It had been a somewhat frantic, whirlwind trip around Uganda – visiting eight national parks in just two weeks on a joint assignment for Uganda Airlines and Uganda Tourism Board. The brief was to get a feel for the areas and to take as many photographs as possible, in order that I could write and illustrate an accurate brochure highlighting the country’s wildlife attractions. All a bit hasty and superficial to be honest, but there was no decent promotional material available at the time and Uganda Airlines had just opened up their route to Johannesburg. Few tourists were visiting the country 17 years ago, although gorilla trekking had been initiated at Bwindi, Uganda was still regarded as a destination only for the more adventurous.
Having visited Lake Mburo, Bwindi, Queen Elizabeth, Kibale, Rwenzori, Semuliki and Murchison Falls national parks (as well as an excursion into the Rwandan side of the Virungas) in a dizzying ten days, there remained one particularly remote park on our itinerary.
Kidepo National Park is situated in the far north-eastern corner of Uganda – on the border of what is now South Sudan – in the Karamoja region. This is a ruggedly beautiful area of open tamarind and palm savannah, wooded watercourses and massive granite outcrops; Mount Morungole rises to 2,700 metres in the western part of the park. Until quite recently – and certainly back then – this was regarded as a hostile, frontier district with bandits, disgruntled Ik pastoralists, goat rustlers and insurgents associated with the notorious Lord’s Resistance Army all active. Driving from Kampala was out of the question as it would have necessitated some form of army or police escort, so a small plane was chartered for a two hour flight and a two night stay. The captain (a former personal pilot of a certain Idi Amin!) put the Piper Navajo gently down at the park’s Apoka airstrip and headquarters, Tracey and I were introduced to the warden, and shown our banda – a simple thatched rondavel – as an electric storm crashed around the valley.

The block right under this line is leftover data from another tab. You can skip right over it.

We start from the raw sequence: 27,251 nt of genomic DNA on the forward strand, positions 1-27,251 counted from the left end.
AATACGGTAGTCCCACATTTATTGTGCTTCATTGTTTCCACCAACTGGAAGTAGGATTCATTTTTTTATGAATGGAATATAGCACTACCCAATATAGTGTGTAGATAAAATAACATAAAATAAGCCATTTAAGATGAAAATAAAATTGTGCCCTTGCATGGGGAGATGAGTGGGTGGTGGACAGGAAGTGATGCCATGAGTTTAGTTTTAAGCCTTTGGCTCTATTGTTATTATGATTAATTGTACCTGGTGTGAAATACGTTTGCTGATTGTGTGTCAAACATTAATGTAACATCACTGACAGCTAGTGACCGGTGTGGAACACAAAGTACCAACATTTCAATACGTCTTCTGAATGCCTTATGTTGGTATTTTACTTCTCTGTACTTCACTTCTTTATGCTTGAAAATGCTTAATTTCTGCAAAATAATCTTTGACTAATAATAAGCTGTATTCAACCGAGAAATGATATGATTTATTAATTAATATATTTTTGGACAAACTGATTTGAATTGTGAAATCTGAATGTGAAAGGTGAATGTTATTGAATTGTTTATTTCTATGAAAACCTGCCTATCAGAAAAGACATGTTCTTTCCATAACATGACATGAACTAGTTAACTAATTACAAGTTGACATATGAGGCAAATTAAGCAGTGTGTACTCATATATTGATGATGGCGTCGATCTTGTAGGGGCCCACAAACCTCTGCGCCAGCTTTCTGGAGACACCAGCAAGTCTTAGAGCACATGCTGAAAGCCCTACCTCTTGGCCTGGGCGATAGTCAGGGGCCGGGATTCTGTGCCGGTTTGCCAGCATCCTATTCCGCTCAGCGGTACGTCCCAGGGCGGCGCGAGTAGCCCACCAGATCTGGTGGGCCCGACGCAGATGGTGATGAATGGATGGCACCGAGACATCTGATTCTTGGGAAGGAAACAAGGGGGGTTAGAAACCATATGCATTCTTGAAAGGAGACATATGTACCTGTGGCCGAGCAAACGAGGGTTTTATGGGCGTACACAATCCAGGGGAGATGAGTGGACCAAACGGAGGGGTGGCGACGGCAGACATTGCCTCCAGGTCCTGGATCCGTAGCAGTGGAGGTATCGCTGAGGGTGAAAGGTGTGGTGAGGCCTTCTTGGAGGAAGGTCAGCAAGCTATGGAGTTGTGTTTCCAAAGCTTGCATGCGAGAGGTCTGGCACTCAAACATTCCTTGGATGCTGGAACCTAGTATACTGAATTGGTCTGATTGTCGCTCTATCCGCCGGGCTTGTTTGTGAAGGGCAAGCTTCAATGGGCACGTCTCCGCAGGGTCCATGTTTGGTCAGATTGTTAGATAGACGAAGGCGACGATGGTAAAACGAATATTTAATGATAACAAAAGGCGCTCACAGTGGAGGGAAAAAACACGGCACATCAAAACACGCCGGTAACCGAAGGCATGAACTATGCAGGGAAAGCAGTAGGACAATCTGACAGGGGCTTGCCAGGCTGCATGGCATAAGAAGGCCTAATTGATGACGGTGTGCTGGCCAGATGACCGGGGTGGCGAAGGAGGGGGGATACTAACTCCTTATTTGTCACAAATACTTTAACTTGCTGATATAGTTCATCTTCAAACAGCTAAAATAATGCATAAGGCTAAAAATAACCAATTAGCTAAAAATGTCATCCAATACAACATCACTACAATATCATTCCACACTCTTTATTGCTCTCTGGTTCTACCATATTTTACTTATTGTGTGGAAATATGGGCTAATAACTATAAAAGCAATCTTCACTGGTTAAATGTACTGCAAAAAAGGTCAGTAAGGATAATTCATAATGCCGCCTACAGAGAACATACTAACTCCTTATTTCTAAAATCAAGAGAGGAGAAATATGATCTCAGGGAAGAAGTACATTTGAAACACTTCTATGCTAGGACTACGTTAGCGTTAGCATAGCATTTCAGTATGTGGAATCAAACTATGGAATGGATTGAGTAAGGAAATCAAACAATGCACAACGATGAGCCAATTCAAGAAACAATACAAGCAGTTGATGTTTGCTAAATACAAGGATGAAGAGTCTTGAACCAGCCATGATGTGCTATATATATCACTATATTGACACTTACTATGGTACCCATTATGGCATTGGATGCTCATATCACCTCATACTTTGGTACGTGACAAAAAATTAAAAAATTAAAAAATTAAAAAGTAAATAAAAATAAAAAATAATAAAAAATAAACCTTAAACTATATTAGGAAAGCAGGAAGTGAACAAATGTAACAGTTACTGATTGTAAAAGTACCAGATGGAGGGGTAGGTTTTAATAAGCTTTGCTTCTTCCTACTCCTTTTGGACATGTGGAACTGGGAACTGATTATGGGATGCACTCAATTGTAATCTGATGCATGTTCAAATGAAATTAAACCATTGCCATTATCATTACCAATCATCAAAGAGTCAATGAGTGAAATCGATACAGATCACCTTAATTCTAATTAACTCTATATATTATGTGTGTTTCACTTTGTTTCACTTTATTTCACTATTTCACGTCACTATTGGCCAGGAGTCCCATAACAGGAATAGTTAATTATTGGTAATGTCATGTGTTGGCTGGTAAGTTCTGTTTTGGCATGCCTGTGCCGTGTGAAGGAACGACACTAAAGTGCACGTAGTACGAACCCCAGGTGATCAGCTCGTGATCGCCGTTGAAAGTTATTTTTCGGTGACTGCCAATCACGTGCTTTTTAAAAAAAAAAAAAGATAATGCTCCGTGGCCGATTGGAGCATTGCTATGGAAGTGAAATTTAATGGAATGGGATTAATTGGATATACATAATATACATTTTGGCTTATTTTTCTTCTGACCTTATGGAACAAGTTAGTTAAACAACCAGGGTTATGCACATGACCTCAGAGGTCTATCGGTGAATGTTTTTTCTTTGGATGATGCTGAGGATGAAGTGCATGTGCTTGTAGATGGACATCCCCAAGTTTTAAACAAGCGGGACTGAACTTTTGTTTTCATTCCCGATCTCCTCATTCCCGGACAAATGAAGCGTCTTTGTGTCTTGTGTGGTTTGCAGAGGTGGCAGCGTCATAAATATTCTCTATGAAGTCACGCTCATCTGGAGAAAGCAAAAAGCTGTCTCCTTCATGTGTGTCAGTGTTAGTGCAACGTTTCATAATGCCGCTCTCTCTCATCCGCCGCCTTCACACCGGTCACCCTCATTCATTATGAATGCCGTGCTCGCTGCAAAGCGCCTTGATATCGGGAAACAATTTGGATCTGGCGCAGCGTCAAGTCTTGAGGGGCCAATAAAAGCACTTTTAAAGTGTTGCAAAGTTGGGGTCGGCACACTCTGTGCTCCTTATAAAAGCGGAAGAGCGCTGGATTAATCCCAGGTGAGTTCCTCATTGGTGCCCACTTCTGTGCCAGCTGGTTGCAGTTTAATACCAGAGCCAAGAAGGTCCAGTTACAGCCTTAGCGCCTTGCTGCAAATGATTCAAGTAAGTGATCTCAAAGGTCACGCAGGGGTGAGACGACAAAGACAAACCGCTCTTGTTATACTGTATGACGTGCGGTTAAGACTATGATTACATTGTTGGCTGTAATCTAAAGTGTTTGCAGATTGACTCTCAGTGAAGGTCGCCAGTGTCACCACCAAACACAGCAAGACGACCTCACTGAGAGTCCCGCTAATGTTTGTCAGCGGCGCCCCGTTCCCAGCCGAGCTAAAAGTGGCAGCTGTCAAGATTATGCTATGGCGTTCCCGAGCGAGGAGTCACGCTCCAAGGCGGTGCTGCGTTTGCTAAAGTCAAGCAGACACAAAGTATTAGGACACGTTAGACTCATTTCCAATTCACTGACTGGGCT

Given the alleged lawlessness of the surrounding area, I was surprised to see such a abundance of ‘game’ over the next two days with Buffalo (one herd of over 500), Defassa Waterbuck, Eland, Kongoni, Oribi, Rothschild’s Giraffe, Plains Zebra and Elephant suggesting that poaching (at least around Apoka) had been curtailed if not halted. Back in the 1970s when the aforementioned President Amin and his cronies were reputed to slaughter animals here with automatic weapons, populations of giraffe, elephant and others had crashed spectacularly. We even saw a magnificent male Lion sunning itself on a black boulder outcrop, and a Cheetah in pursuit of a hare.
Prior to this trip, we had not travelled to either Kenya or Tanzania, so there was a whole host of East African birds completely new to us. This excitement was coupled with a good dose of frustration however, because our schedule was so tight that we just never had the time to make the most of the birding opportunities all around us. Nevertheless, Clapperton’s Spurfowl, Ruppell’s Vulture, Grey Kestrel, Yellow-billed Shrike, Black Coucal, Chestnut Weaver, Sooty Chat, Blue-naped Mousebird, Piapiac (a small long-tailed corvid) and Abyssinian Ground-Hornbill were among the bird highlights for us here.
One bird species that we got to know well at Kidepo was a beautiful little flycatcher known as the Silverbird. It does have silvery-grey upperparts but the rusty-orange belly is more of a feature. A pair were resident at Apoka, perching on washing lines, low bushes and the roof rack of the parked Land Rover from where they would sally out to capture flies and other winged insects. Not being at all shy, one of the flycatchers regularly perched on the open screen-door of our banda, dropping to the ground, or swooping in front of us, to snatch its prey.
Kidepo National Park, Uganda, August 1996